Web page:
Thursday, April 9, 2015

PL/SQL Brain Teaser: compile procedure with two declarations with same name?

I posted my second PL/SQL brain teaser on Twitter today @sfonplsql:

I can compile a procedure successfully even tho it contains two declarations with the same name for the identifier. Can you?

But Twitter is probably not the best way to do this, since it is not easy to capture every nuance in a tweet.

For example, Jonathan Whitehead asked: "Complier directives?"

Which leads me to "tweak" the brain teaser to fully elaborate as follows:

The Brain Teaser

I can compile a procedure successfully even though it contains two declarations with the same name for the identifier. And after compilation, if I run DBMS_PREPROCESSOR.print_post_processed_source to display the actual source code that was compiled into the database, it will show BOTH of those declarations.

OK....now, clever PL/SQL developers, can you post an example of code that will solve this teaser?

9 comments:

  1. Just don't reference them...

    CREATE OR REPLACE PROCEDURE p AS
    x NUMBER;
    x NUMBER;
    y NUMBER;
    BEGIN
    y := 5;
    END p;
    /

    ReplyDelete
  2. Nice work, Oren. Yes, that is the solution! It turns out that the PL/SQL compiler will not complain about two declarations with the same name - as long as you do not reference them in your code.

    ReplyDelete
  3. CREATE OR REPLACE PROCEDURE p AS
    x NUMBER := 8;
    x NUMBER := 9;
    y NUMBER;
    BEGIN
    DEClARE
    x NUMBER;
    BEGIN
    x := 6;
    END;
    END p;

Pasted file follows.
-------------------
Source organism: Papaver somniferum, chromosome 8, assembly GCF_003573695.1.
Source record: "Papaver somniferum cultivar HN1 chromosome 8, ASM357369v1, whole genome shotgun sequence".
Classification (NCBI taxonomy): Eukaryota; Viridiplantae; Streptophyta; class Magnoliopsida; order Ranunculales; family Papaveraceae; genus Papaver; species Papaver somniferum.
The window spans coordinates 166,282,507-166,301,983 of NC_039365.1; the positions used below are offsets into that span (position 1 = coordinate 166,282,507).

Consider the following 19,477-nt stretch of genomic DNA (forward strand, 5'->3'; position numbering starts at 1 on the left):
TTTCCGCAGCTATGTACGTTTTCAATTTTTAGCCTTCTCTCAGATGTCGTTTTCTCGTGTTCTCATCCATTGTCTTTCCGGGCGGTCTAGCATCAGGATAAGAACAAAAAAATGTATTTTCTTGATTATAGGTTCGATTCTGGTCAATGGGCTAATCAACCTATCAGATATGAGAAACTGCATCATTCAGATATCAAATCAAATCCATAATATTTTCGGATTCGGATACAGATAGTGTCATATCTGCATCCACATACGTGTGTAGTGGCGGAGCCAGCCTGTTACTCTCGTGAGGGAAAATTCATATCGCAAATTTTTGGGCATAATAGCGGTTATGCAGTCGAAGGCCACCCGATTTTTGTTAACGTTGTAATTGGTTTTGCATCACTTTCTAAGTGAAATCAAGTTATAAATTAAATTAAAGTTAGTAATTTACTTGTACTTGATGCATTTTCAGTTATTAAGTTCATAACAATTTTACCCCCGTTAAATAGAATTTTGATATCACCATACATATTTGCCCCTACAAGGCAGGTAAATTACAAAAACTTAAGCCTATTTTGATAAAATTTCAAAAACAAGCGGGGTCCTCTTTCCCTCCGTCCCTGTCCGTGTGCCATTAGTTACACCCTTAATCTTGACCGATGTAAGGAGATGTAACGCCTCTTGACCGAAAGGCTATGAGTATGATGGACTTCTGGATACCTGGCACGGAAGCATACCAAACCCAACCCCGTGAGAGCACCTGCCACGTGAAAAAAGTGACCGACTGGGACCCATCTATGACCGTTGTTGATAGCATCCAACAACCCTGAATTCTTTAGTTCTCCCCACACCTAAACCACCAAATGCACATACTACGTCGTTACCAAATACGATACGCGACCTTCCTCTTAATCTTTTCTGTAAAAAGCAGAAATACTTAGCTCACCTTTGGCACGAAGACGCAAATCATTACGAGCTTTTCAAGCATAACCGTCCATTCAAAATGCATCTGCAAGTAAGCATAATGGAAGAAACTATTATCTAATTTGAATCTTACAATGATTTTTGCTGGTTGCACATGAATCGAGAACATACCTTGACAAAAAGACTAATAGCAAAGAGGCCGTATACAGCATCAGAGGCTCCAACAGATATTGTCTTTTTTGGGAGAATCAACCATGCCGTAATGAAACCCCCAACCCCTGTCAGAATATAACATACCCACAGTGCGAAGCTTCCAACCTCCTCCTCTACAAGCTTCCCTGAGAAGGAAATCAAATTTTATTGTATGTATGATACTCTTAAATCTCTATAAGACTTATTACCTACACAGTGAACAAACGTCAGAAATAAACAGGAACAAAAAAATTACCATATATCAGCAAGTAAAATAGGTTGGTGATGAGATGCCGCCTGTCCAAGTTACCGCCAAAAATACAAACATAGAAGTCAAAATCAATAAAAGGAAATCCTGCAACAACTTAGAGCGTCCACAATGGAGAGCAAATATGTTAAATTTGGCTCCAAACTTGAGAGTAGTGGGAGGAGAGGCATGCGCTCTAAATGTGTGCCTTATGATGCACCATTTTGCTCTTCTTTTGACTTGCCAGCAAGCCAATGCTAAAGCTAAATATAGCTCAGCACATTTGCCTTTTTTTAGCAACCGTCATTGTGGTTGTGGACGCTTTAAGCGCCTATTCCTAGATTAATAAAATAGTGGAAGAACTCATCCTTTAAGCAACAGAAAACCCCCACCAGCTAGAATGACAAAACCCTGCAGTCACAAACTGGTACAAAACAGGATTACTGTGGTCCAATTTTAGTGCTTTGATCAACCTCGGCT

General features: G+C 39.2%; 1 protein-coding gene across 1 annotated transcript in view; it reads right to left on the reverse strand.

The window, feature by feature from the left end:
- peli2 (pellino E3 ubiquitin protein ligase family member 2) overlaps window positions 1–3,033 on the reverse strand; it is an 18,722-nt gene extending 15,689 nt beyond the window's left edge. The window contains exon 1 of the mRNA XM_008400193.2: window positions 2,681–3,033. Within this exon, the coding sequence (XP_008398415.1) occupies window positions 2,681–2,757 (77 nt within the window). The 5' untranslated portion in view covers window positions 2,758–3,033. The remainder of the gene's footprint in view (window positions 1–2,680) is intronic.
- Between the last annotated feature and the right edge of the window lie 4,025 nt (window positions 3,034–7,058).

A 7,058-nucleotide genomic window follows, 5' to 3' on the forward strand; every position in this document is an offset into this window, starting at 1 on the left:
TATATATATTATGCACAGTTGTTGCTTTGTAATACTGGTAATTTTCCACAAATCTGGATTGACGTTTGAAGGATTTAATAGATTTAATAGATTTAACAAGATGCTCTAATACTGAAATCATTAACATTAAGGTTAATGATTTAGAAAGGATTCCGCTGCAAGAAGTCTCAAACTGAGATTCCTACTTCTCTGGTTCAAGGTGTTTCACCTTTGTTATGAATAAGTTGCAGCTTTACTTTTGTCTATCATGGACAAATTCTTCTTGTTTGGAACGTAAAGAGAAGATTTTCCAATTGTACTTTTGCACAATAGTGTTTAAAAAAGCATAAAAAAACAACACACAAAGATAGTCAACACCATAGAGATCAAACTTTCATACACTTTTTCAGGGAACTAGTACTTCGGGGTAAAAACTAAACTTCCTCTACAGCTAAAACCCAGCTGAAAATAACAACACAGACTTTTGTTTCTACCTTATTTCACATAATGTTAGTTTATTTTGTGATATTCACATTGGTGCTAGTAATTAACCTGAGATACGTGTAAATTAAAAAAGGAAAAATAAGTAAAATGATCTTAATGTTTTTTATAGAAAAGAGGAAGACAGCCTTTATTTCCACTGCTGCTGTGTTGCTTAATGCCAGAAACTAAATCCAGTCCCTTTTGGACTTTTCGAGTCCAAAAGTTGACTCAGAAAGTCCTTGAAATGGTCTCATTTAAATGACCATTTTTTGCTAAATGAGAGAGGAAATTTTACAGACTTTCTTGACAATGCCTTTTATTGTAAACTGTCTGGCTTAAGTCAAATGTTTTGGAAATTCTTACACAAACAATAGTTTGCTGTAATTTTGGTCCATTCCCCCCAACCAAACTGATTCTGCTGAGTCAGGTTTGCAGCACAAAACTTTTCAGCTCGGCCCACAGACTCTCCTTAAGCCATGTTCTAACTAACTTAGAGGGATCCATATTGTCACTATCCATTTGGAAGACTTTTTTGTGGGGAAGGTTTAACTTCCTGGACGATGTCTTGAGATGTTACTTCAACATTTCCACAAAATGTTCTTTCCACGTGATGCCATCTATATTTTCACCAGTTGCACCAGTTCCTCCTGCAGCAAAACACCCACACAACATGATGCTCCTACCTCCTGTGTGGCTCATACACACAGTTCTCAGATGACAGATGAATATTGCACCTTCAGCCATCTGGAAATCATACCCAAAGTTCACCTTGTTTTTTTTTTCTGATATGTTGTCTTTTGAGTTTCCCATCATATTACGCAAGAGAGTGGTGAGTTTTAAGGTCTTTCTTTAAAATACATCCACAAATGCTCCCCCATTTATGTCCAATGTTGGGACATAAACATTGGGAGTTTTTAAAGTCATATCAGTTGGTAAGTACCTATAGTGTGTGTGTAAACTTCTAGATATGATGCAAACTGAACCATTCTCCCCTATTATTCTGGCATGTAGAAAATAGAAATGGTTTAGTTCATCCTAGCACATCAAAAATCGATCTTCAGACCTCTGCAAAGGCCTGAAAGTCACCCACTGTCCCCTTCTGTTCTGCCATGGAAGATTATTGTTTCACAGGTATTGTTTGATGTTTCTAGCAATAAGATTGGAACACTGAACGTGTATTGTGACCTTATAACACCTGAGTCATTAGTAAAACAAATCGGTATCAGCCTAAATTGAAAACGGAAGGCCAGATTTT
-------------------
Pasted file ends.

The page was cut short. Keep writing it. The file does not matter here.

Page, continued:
/

    ReplyDelete
  4. A pleasantly confusing variation on Oren's work. Nice, Atul.

    ReplyDelete
  5. Thanks Steven....

    How about


    CREATE OR REPLACE PROCEDURE p AS
    x NUMBER := -88888888888888888888888888888888888888888888888888888888888888888888888888888888888888888888888888888888888888888888888888889999999999999999999999999999999999999988;
    x NUMBER := 9;
    y NUMBER;
    BEGIN
    DEClARE
    x NUMBER;
    BEGIN
    x := 6;
    END;
    END p;
    /

    It gives error numeric overflow or underflow.......

    looks like Oracle Checks initial assignment

    ReplyDelete
  6. Yes, an assignment of a default value would certainly count as a usage of that variable.

    ReplyDelete
  7. Steven One more

    CREATE OR REPLACE PROCEDURE p AS
    x NUMBER := -9999999999999988;
    x NUMBER := abs(-9) * 0;
    y NUMBER;
    BEGIN
    DEClARE
    x NUMBER;
    BEGIN
    x := 6;
    END;
    END p;
    /

    It complies OK.

    ReplyDelete
  8. Well you know what means? I was wrong! :-)

    And that's what happens when you state things about code without actually verifying them. Thanks, Atul!

    ReplyDelete
  9. Hello Steven, All,
    I think that it is a compiler bug that it does allow the duplicate declaration in the first place.
    Steven, unrelated to this issue, I would thank you in advance if you can look into
    a feedback that I just posted on the plsqlchallenge site ... I know that you don't have access to e-mail ...
    Thanks a lot & Best Regards,
    Iudith

    ReplyDelete